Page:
• Can be verbally combative when challenged

Common Myths

In surveying the research on students who are gifted learners, many myths and stereotypes exist about these students. Although the literature on this topic is sparse, research has shown that gifted students are not
  • sickly and physically fragile,
  • quirky and predisposed to emotional problems,
  • usually born to parents who are themselves gifted and talented,
  • prone to feelings of grandiosity and superiority over their peers,
  • likely to lose some of their special abilities and "intelligence" over time, or
  • at greater risk than other students for acting out and socially inappropriate behavior in school if their academic learning needs are met.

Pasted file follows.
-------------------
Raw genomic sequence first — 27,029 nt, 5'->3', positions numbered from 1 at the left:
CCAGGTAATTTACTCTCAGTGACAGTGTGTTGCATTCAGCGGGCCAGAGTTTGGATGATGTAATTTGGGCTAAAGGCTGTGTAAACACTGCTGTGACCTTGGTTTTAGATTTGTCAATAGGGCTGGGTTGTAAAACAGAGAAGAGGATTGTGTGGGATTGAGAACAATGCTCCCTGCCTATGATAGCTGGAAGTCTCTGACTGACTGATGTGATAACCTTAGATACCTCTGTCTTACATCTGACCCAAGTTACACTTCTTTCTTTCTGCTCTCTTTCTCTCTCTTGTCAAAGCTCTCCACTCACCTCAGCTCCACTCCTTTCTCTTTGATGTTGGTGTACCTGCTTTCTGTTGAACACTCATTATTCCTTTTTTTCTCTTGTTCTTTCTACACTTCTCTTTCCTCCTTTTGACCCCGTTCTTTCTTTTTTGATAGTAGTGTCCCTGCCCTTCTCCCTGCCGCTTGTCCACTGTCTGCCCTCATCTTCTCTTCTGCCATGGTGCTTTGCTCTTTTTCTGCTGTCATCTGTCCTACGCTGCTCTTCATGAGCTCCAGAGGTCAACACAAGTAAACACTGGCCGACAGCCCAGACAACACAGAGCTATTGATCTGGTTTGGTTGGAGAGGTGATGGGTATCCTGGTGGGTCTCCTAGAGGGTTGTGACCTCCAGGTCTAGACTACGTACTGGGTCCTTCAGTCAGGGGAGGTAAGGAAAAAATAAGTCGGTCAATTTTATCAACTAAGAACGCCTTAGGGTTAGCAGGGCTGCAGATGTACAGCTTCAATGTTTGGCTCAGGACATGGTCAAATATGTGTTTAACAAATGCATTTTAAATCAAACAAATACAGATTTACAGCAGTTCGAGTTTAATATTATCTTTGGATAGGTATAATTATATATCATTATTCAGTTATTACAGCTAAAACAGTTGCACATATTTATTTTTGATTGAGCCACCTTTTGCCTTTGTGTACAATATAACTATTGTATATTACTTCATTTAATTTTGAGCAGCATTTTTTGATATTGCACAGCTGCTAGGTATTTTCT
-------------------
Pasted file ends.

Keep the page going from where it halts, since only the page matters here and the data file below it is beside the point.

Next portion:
Looking Forward

There is much we don't know about students who are gifted, and even more we need to learn about students who are twice exceptional, embodying the challenges of both giftedness and LD. This special group of learners demands a very different and often unsettling type of attention at home, in school, and in the community. Let's be sure we're ready for the challenge!

Sheldon Horowitz EdD is Director of Professional Services at the National Center for Learning Disabilities, New York, New York. NCLD provides essential information to parents, professional, and individuals with LD; promotes research and programs to foster effective learning; and advocates for policies that protect and strengthen education rights and opportunities. This article was adapted from a Research Roundup column in LD News, September 2006, available online at Visit for more information about LD and resources for families, educators, and more. For permission to reproduce this article, or to contact Dr. Horowitz, e-mail © 2004, 2005, 2007 National Center for Learning Disabilities. All rights reserved. Used with permission.